Imagined Economies: The Sources of Russian Regionalism. By Yoshiko M. Herrera. New York: Cambridge University Press, 2005. 318p. $75.00.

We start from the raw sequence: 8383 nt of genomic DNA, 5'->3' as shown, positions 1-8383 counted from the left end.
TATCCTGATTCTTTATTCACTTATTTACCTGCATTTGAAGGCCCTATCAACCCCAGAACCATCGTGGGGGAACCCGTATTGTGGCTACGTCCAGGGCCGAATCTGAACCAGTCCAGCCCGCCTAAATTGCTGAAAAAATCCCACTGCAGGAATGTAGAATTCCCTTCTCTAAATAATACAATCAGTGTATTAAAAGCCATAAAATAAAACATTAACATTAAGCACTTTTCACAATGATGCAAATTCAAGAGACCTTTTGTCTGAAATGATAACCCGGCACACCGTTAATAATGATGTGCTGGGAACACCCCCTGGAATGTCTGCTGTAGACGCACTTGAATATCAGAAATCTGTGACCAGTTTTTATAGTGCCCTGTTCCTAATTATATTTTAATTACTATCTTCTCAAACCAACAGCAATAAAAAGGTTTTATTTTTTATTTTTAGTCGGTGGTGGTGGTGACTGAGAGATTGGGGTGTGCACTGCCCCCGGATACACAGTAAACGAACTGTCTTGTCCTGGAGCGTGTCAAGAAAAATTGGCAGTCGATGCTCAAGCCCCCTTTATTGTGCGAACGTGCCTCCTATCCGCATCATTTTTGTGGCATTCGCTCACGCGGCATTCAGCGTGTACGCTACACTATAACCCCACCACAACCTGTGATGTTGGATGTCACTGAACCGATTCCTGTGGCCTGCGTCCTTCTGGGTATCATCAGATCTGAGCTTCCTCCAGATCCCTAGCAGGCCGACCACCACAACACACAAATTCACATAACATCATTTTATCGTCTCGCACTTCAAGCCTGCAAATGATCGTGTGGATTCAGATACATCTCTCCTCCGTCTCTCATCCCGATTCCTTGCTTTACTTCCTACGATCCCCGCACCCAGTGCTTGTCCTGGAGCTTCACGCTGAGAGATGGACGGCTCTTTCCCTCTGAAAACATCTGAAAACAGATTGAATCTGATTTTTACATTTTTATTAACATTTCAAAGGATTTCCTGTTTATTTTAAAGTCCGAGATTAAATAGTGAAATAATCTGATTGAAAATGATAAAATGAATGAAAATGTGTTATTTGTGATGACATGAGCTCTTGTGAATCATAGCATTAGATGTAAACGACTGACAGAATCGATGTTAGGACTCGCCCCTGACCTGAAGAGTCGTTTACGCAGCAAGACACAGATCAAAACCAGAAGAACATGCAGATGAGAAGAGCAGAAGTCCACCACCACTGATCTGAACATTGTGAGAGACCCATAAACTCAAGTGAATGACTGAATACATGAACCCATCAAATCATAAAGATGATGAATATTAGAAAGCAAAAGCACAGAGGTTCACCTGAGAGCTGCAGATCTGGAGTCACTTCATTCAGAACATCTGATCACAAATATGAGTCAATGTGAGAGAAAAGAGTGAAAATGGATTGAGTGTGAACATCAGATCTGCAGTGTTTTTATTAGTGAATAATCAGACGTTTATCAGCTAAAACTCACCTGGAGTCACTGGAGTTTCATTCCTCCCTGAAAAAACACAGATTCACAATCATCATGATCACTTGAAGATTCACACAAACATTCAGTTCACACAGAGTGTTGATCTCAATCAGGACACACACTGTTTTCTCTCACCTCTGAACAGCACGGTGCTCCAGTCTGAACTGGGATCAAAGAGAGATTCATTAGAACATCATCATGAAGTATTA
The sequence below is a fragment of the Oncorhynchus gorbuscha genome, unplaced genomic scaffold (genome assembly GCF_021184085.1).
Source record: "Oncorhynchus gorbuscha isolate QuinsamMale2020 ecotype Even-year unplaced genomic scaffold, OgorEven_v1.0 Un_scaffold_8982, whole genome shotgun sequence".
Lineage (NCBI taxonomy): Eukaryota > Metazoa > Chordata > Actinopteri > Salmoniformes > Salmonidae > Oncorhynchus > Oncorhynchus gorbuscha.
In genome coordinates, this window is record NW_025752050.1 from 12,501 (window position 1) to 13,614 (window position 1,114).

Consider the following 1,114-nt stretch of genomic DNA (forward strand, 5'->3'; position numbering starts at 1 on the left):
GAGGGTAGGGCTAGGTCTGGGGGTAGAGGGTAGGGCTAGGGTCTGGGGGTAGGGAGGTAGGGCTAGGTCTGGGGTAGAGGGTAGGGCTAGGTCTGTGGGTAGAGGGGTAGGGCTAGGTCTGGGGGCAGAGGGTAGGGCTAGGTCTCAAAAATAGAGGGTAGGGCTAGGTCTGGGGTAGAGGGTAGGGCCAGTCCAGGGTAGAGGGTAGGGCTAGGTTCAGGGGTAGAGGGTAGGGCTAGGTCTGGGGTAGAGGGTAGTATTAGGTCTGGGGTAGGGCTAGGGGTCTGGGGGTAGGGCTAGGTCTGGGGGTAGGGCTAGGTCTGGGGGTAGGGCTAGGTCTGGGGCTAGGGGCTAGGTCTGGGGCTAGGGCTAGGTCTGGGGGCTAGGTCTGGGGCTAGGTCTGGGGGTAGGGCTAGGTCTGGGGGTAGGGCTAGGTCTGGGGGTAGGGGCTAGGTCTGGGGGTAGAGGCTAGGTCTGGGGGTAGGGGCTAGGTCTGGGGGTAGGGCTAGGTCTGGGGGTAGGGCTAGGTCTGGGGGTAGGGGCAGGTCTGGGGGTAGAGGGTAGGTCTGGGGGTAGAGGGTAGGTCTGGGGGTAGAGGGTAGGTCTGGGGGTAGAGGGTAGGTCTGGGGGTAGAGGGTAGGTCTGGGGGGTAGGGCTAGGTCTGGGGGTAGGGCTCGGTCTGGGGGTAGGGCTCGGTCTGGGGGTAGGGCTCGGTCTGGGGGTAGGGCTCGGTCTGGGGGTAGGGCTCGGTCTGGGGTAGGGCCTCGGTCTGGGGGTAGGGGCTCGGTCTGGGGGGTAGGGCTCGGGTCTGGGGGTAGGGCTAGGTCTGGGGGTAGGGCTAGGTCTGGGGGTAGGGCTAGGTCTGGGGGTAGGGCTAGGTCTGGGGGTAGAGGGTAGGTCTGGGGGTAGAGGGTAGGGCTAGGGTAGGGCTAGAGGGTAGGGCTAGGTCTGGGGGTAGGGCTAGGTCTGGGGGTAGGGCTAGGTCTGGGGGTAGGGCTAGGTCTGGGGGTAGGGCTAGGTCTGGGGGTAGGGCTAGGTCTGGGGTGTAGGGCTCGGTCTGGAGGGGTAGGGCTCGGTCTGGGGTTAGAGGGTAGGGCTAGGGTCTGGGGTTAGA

In her book Yoshiko Herrera crafts an impressive theoretical argument by first noting and then rectifying an important intellectual inconsistency in contemporary studies of nationalism. While these studies typically view identities as multiple and constructed, they nevertheless tend to treat economic interests as unproblematic and objective. Herrera challenges this assumption by arguing that economic understandings are constructed as well, and that these constructed views of economic interests will affect the relative propensity of substate regions to press for greater autonomy or secession. As she succinctly puts it, “The central argument of this book is that variation in regional activism is explained not by differences in structural economic conditions but by differences in understandings of the economy, which, in particular institutional contexts, resulted in differences in the imagination of economic interests” (p. 11).
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